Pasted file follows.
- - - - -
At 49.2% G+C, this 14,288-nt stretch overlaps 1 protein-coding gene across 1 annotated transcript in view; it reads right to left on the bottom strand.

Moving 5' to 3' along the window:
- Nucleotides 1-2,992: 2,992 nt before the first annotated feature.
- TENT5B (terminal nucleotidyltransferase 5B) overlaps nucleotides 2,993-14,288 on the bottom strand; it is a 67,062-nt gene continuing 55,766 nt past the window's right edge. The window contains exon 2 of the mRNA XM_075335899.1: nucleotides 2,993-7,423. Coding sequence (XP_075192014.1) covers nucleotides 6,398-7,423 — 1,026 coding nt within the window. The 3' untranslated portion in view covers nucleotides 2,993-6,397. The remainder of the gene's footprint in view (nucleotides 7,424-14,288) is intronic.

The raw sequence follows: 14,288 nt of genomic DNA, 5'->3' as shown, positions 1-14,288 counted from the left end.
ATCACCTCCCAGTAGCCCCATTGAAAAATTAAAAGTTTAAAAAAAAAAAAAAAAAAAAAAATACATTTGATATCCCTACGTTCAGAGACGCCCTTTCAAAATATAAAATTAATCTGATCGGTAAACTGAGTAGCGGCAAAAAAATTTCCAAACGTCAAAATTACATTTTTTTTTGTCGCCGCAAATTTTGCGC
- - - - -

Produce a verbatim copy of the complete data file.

At 49.2% G+C, this 14,288-nt stretch overlaps 1 protein-coding gene across 1 annotated transcript in view; it reads right to left on the bottom strand.

Moving 5' to 3' along the window:
- Nucleotides 1-2,992: 2,992 nt before the first annotated feature.
- TENT5B (terminal nucleotidyltransferase 5B) overlaps nucleotides 2,993-14,288 on the bottom strand; it is a 67,062-nt gene continuing 55,766 nt past the window's right edge. The window contains exon 2 of the mRNA XM_075335899.1: nucleotides 2,993-7,423. Coding sequence (XP_075192014.1) covers nucleotides 6,398-7,423 — 1,026 coding nt within the window. The 3' untranslated portion in view covers nucleotides 2,993-6,397. The remainder of the gene's footprint in view (nucleotides 7,424-14,288) is intronic.

The raw sequence follows: 14,288 nt of genomic DNA, 5'->3' as shown, positions 1-14,288 counted from the left end.
ATCACCTCCCAGTAGCCCCATTGAAAAATTAAAAGTTTAAAAAAAAAAAAAAAAAAAAAAATACATTTGATATCCCTACGTTCAGAGACGCCCTTTCAAAATATAAAATTAATCTGATCGGTAAACTGAGTAGCGGCAAAAAAATTTCCAAACGTCAAAATTACATTTTTTTTTGTCGCCGCAAATTTTGCGC